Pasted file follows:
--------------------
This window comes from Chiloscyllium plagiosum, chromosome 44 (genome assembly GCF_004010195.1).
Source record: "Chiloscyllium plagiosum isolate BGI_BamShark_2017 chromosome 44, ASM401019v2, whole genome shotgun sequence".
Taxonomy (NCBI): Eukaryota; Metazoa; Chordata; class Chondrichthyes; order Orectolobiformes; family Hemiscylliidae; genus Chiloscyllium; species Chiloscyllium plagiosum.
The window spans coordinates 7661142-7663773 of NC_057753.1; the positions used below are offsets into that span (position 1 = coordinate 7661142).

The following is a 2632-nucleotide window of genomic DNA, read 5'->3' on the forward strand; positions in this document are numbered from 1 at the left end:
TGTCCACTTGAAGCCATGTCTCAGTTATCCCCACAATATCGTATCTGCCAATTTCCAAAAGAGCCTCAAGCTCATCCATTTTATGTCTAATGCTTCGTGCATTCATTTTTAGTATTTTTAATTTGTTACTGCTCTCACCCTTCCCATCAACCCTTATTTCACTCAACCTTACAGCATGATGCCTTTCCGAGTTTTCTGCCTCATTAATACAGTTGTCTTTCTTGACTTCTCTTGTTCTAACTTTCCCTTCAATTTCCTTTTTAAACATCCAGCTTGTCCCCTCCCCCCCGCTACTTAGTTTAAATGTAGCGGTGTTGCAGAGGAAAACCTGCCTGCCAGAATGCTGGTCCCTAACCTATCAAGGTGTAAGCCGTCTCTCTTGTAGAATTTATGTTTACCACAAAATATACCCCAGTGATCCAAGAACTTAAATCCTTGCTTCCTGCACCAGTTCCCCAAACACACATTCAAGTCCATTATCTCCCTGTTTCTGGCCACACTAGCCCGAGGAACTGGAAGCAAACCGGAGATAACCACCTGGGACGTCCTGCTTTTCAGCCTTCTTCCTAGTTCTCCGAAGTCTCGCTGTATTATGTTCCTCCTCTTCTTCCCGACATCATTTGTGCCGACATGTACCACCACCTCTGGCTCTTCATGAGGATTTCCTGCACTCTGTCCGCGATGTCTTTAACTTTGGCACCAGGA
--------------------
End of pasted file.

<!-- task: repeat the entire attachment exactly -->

This window comes from Chiloscyllium plagiosum, chromosome 44 (genome assembly GCF_004010195.1).
Source record: "Chiloscyllium plagiosum isolate BGI_BamShark_2017 chromosome 44, ASM401019v2, whole genome shotgun sequence".
Taxonomy (NCBI): Eukaryota; Metazoa; Chordata; class Chondrichthyes; order Orectolobiformes; family Hemiscylliidae; genus Chiloscyllium; species Chiloscyllium plagiosum.
The window spans coordinates 7661142-7663773 of NC_057753.1; the positions used below are offsets into that span (position 1 = coordinate 7661142).

The following is a 2632-nucleotide window of genomic DNA, read 5'->3' on the forward strand; positions in this document are numbered from 1 at the left end:
TGTCCACTTGAAGCCATGTCTCAGTTATCCCCACAATATCGTATCTGCCAATTTCCAAAAGAGCCTCAAGCTCATCCATTTTATGTCTAATGCTTCGTGCATTCATTTTTAGTATTTTTAATTTGTTACTGCTCTCACCCTTCCCATCAACCCTTATTTCACTCAACCTTACAGCATGATGCCTTTCCGAGTTTTCTGCCTCATTAATACAGTTGTCTTTCTTGACTTCTCTTGTTCTAACTTTCCCTTCAATTTCCTTTTTAAACATCCAGCTTGTCCCCTCCCCCCCGCTACTTAGTTTAAATGTAGCGGTGTTGCAGAGGAAAACCTGCCTGCCAGAATGCTGGTCCCTAACCTATCAAGGTGTAAGCCGTCTCTCTTGTAGAATTTATGTTTACCACAAAATATACCCCAGTGATCCAAGAACTTAAATCCTTGCTTCCTGCACCAGTTCCCCAAACACACATTCAAGTCCATTATCTCCCTGTTTCTGGCCACACTAGCCCGAGGAACTGGAAGCAAACCGGAGATAACCACCTGGGACGTCCTGCTTTTCAGCCTTCTTCCTAGTTCTCCGAAGTCTCGCTGTATTATGTTCCTCCTCTTCTTCCCGACATCATTTGTGCCGACATGTACCACCACCTCTGGCTCTTCATGAGGATTTCCTGCACTCTGTCCGCGATGTCTTTAACTTTGGCACCAGGA